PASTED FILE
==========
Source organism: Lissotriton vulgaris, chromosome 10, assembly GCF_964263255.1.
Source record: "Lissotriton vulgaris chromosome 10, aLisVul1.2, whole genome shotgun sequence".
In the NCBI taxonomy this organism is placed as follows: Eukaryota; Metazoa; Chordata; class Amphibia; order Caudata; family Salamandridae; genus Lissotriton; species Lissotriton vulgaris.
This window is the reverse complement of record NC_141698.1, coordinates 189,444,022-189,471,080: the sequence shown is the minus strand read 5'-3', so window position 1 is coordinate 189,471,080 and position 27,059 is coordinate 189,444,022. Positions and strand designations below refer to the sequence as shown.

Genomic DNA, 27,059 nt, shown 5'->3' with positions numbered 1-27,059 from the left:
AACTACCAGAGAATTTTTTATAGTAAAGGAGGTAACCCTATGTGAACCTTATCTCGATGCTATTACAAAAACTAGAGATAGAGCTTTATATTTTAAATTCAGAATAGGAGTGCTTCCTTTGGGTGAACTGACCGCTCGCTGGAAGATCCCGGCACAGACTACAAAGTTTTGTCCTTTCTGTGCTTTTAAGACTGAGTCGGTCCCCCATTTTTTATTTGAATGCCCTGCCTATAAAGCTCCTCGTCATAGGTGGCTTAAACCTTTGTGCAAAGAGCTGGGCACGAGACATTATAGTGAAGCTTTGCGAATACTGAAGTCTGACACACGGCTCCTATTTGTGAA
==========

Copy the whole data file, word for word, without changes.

Source organism: Lissotriton vulgaris, chromosome 10, assembly GCF_964263255.1.
Source record: "Lissotriton vulgaris chromosome 10, aLisVul1.2, whole genome shotgun sequence".
In the NCBI taxonomy this organism is placed as follows: Eukaryota; Metazoa; Chordata; class Amphibia; order Caudata; family Salamandridae; genus Lissotriton; species Lissotriton vulgaris.
This window is the reverse complement of record NC_141698.1, coordinates 189,444,022-189,471,080: the sequence shown is the minus strand read 5'-3', so window position 1 is coordinate 189,471,080 and position 27,059 is coordinate 189,444,022. Positions and strand designations below refer to the sequence as shown.

Genomic DNA, 27,059 nt, shown 5'->3' with positions numbered 1-27,059 from the left:
AACTACCAGAGAATTTTTTATAGTAAAGGAGGTAACCCTATGTGAACCTTATCTCGATGCTATTACAAAAACTAGAGATAGAGCTTTATATTTTAAATTCAGAATAGGAGTGCTTCCTTTGGGTGAACTGACCGCTCGCTGGAAGATCCCGGCACAGACTACAAAGTTTTGTCCTTTCTGTGCTTTTAAGACTGAGTCGGTCCCCCATTTTTTATTTGAATGCCCTGCCTATAAAGCTCCTCGTCATAGGTGGCTTAAACCTTTGTGCAAAGAGCTGGGCACGAGACATTATAGTGAAGCTTTGCGAATACTGAAGTCTGACACACGGCTCCTATTTGTGAA